Winter Rages?

The next three weeks are typically when winter throws its worst at us.  The average low dips down to around 18F (-7C) at night, and then climbs to 34F (1C) in the day, depending on all kinds of things of course, and the long nights and short days don’t set the garden up for much of anything.  That’s a normal year.  Besides all the other more obvious ups and downs, the weather last year was not normal, and in fact was one of our hottest years on record.  12 days in and 2021 isn’t looking to be the culture and climate shift everyone was hoping for.  Actually it looks a lot more like December 37, 2020.

galanthus elwesii montrose

This gardener prefers to use stylish and unobtrusive 5 gallon buckets to protect the earliest snowdrops from the coldest winds and heaviest snows of winter.  Here’s ‘Potter’s Prelude’ uncovered to enjoy the next few days of mild weather.

For a minute I’ll ignore the past and just enjoy this mild weather which draws these snowdrops up out of the ground.  Most of what’s flowering now would be fall bloomers in a milder climate but here they usually dawdle enough that flowering happens in winter, which should be fun, but for many the weather is just too much and the flowers (and foliage) end up destroyed.  Viva la global warming!  These days I have snowdrops blooming all winter… until we get a plunge in February of course, and then even with buckets galore, things still look like someone named Winter trampled through the beds with some heavy cleated snow boots on.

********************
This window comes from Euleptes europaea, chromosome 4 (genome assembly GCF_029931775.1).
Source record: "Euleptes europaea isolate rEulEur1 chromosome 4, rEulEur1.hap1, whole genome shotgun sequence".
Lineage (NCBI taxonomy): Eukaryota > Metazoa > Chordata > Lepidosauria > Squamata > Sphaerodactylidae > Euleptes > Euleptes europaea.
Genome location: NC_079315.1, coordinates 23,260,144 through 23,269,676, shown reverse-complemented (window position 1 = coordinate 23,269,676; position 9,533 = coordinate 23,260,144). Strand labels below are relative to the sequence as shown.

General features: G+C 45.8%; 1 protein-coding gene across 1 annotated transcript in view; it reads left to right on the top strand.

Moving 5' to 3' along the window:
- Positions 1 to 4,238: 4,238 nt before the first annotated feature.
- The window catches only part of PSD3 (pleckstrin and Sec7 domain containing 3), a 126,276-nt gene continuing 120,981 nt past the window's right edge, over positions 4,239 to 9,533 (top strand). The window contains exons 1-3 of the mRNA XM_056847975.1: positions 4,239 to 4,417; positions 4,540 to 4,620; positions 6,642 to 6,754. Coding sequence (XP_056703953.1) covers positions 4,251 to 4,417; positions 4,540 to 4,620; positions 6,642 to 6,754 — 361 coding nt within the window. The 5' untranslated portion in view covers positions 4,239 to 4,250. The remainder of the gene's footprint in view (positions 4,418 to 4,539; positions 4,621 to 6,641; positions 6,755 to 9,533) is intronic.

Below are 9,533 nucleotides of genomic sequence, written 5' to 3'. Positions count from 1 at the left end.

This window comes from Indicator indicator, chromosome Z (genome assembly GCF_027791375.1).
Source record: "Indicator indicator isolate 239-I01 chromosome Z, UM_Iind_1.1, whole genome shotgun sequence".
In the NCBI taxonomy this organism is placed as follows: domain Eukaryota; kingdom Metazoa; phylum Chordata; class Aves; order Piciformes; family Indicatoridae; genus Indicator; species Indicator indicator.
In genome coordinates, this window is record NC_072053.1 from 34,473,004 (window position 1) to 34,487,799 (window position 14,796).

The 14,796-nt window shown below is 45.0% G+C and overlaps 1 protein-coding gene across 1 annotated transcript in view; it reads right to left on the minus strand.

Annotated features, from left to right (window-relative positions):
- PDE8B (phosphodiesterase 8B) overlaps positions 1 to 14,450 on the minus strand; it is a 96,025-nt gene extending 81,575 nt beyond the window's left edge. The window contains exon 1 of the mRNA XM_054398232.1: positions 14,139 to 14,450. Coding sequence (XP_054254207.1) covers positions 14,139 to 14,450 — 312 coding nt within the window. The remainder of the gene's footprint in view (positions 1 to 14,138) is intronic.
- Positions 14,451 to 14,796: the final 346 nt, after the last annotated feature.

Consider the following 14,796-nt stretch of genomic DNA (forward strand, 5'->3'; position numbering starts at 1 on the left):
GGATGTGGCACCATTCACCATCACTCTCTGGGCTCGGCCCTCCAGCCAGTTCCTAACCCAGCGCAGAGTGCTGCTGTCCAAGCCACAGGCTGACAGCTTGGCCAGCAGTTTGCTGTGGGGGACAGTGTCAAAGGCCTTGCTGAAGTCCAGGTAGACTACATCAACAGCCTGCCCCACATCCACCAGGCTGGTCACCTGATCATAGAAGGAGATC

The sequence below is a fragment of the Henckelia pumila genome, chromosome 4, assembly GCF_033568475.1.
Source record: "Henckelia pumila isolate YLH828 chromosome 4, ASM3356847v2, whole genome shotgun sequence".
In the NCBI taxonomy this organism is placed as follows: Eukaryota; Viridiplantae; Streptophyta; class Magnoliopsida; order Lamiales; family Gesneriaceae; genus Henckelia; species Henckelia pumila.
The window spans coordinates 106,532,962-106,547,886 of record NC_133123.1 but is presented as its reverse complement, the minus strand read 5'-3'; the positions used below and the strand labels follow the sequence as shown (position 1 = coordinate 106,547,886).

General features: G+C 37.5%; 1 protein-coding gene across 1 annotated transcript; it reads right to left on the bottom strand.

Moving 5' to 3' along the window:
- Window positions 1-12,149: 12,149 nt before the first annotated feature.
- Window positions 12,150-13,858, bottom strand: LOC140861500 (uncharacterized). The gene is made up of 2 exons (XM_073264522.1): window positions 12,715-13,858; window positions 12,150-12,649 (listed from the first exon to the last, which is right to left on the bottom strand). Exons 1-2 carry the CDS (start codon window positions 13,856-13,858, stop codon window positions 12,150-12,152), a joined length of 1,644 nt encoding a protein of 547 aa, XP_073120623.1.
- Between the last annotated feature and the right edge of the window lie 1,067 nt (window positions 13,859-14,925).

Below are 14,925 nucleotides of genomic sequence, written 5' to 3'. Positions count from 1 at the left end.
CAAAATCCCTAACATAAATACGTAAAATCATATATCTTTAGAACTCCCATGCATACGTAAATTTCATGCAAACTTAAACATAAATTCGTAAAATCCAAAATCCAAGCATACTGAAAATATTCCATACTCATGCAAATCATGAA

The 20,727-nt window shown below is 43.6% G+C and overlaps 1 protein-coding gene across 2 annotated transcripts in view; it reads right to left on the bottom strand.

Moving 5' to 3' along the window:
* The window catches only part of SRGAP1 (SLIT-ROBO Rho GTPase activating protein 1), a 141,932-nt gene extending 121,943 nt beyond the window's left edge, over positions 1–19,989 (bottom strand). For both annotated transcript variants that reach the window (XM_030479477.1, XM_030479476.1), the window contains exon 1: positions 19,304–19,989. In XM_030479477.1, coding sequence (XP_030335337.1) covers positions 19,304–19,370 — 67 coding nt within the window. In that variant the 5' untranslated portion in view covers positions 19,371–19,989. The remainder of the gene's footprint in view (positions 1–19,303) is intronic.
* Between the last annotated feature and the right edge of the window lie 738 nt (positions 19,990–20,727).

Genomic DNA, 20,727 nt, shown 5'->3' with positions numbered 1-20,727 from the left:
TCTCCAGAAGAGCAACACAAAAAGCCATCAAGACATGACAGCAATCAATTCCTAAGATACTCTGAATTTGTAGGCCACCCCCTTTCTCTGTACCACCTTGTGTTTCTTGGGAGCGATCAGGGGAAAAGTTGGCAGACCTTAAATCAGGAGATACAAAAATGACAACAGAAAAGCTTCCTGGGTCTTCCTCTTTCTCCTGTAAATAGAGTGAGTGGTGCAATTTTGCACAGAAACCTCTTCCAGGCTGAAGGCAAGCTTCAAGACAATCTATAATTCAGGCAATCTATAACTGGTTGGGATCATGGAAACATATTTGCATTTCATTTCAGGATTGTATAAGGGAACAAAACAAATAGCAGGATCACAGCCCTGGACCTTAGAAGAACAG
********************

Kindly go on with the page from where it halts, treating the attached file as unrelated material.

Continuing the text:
galanthus elwesii potters prelude

I moved a fall blooming Galanthus elwesii ssp monostictus hiemelis group ex Montrose (catch breath*) to a warmer spot to hopefully bring on earlier blooming, but it didn’t.  Still it seems much happier here and has been in bloom over a month!

I’ve been trying to find a perfect spot to make life easier on these little treasures.  It’s worked in a few cases but some still aren’t happy regardless of where I have them growing.  When the cold comes the flowers burn and the foliage dies back.  Some struggle afterwards, some go to the light, but I do have one who just shrugs it off.  ‘Three Ships’ (Galanthus plicatus ‘Three Ships’) has never shown a bit of damage in spite of ice and snow and cold.  He’s never made it into bloom for Christmas, which is the trick he’s best known for, but he is a snowdrop who choses to grow and flower just as the weather is at it’s worst and for that holds place as one of my favorites.

galanthus three ships

Today’s sunshine and just barely above freezing air temperatures have brought out ‘Three Ships’.

For the first few years I assumed the cold would do this little nut in.  What sane snowdrop would grow more as the temperatures dropped further?  Tender shoots and sub zero weather should not mix, but one shoot became two, two became four, and rather than die, ‘Three Ships’ is becoming a clump.

galanthus three ships

Not just a hardy snowdrop, but also a beautiful snowdrop.  Heavy textured, rounded blooms with soft green inner markings.  I love the ridges and the way the flowers puff out in the sun.

So right now the snowdrops are loving it.  It’s like winter in the North Carolina mountains, and although some more cold and snow would make for better skiing, I don’t mind mediocre skiing on Monday followed by snowdrops on Tuesday.

Be safe and have a great week!

18 comments on “Winter Rages?

  1. Eliza Waters says:

    It always amazes me to see such early snowdrops… mine won’t show up ’til the end of March, but with the mild weather these days, who knows? Thanks for sharing your lovely charges. 🙂

    • bittster says:

      I can never make up my mind if these snowdrops count as really early for spring or really late for fall. Maybe I’ll just consider them actually winter flowers, and it’s now early winter.
      Actually I’m also not used to the idea that anything in the Northeast can be a winter bloomer!